I also remember being given liquid Navane, which resulted in uncontrolled head and neck movements and tongue movement called “fly-catching.” These are symptoms of tardive dyskinesia, which sometimes results from taking psychoactive neuroleptic drugs. It was never explained to me that there were possible side effects to the medications they gave me. I was not given informed consent. Because I didn’t have a lot of experience with psychiatric drugs, I didn’t realize these uncontrolled movements were a result of the drugs. I thought I was acting like that because I was crazy. When I stopped taking the drugs, luckily, the weird behavior also stopped.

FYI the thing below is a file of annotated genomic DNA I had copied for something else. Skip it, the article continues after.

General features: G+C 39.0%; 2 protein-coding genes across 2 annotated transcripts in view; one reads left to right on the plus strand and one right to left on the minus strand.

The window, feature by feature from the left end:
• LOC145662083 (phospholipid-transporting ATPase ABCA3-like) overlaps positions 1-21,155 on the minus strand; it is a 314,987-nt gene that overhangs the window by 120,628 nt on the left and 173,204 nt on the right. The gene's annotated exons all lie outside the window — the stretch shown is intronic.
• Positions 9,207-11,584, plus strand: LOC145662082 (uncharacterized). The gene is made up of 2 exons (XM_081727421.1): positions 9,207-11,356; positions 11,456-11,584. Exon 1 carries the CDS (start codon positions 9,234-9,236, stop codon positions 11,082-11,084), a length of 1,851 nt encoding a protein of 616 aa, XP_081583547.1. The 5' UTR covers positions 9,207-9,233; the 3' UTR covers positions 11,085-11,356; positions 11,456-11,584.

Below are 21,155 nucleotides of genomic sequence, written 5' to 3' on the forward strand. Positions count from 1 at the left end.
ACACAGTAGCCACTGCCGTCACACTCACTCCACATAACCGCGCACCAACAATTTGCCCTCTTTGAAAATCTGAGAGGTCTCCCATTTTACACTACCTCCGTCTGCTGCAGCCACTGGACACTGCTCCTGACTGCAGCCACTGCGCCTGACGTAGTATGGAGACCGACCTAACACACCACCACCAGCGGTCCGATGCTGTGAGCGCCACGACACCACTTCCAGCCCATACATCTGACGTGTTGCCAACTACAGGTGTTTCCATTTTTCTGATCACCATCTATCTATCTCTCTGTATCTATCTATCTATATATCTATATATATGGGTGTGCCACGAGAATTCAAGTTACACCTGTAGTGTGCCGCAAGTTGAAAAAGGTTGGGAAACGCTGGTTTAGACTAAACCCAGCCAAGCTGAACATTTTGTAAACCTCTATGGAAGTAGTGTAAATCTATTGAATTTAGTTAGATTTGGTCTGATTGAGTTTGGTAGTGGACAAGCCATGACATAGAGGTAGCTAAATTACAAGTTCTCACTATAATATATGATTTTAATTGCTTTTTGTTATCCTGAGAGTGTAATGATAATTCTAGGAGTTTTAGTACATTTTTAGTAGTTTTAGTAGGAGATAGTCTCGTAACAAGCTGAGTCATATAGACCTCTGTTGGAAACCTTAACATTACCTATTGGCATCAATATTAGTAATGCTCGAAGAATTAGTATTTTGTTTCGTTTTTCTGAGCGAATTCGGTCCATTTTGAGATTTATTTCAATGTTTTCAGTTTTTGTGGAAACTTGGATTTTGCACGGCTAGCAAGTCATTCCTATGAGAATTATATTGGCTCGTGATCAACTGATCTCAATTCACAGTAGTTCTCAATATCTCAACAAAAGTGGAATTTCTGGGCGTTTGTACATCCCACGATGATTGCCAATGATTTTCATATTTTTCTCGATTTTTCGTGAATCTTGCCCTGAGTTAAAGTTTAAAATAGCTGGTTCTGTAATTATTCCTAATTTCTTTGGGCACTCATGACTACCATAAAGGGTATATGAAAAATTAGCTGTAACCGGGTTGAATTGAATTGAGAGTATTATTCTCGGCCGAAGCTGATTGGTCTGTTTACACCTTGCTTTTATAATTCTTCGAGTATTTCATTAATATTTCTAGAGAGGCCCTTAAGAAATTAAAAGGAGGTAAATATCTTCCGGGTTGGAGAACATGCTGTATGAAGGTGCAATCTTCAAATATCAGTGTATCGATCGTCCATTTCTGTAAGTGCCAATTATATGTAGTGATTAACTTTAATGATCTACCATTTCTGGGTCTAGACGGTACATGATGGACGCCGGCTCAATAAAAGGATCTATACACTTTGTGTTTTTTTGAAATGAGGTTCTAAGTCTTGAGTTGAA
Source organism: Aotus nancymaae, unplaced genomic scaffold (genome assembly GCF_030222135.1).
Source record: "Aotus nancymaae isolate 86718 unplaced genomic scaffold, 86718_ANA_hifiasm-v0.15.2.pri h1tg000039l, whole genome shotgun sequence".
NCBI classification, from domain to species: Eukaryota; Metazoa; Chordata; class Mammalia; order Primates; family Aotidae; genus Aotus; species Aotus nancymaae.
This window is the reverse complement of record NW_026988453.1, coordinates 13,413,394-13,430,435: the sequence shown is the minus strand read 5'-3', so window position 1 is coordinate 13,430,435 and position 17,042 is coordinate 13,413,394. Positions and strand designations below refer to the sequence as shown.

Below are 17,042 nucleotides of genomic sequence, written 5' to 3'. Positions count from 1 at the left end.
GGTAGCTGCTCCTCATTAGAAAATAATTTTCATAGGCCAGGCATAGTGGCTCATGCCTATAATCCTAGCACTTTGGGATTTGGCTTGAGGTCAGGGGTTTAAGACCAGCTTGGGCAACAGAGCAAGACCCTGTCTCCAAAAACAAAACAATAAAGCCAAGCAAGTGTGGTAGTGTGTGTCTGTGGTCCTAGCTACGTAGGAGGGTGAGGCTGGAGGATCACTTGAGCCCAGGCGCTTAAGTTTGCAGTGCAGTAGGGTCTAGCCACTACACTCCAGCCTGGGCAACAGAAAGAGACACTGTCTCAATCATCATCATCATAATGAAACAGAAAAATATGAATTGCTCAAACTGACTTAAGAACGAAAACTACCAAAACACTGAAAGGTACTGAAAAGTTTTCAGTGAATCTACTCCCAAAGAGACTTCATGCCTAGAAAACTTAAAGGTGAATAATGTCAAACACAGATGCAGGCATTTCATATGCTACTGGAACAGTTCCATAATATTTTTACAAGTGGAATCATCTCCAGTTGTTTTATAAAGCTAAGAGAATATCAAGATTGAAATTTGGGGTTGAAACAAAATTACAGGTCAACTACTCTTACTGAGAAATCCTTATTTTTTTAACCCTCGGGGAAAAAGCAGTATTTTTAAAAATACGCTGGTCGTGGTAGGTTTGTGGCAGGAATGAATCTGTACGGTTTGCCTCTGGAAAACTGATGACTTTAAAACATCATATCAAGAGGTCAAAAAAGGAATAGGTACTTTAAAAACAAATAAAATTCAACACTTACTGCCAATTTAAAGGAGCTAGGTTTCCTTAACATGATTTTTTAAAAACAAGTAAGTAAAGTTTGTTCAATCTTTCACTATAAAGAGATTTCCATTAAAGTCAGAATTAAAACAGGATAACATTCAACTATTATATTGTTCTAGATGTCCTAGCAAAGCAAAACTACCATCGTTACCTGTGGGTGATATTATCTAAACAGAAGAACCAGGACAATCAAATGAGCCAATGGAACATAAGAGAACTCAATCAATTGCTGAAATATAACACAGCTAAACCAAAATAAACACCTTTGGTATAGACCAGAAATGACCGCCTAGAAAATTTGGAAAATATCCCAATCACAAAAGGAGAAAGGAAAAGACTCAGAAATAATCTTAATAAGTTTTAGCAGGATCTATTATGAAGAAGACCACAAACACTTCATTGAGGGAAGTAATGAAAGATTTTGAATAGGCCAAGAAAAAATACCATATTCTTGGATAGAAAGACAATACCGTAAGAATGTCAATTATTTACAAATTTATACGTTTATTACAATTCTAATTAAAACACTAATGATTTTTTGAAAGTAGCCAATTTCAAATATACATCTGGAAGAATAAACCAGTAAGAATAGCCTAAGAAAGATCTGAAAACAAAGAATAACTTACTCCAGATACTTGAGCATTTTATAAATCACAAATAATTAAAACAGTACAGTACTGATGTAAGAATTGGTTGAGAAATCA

The best part of being hospitalized was some of the people I met, mostly patients. Sometimes while in the ward, a brief conversation with a fellow patient would give me a little crack of hope. I remember one intern in particular who really listened to me. I guess she hadn’t been there forever and wasn’t burned out yet. Well, she gave me a sense of hope and made me feel like I really wasn’t much different than she or anybody else.
At some point this really sunk in and I finally realized that I would be better off caring for myself. I started to really watch my diet, cutting out caffeine for example. I got into Yoga and Tai Chi and started feeling more spiritually whole. I went off of psychiatric drugs completely in 1987. And later in my recovery process, I found out how exhilarating and empowering social activism can be. I was a part of Reise v. St. Mary’s, a successful class action suit in California that required informed consent for people on 3 and 14 day holds. It was so rewarding to win these rights for people after my rights had been so blatantly violated.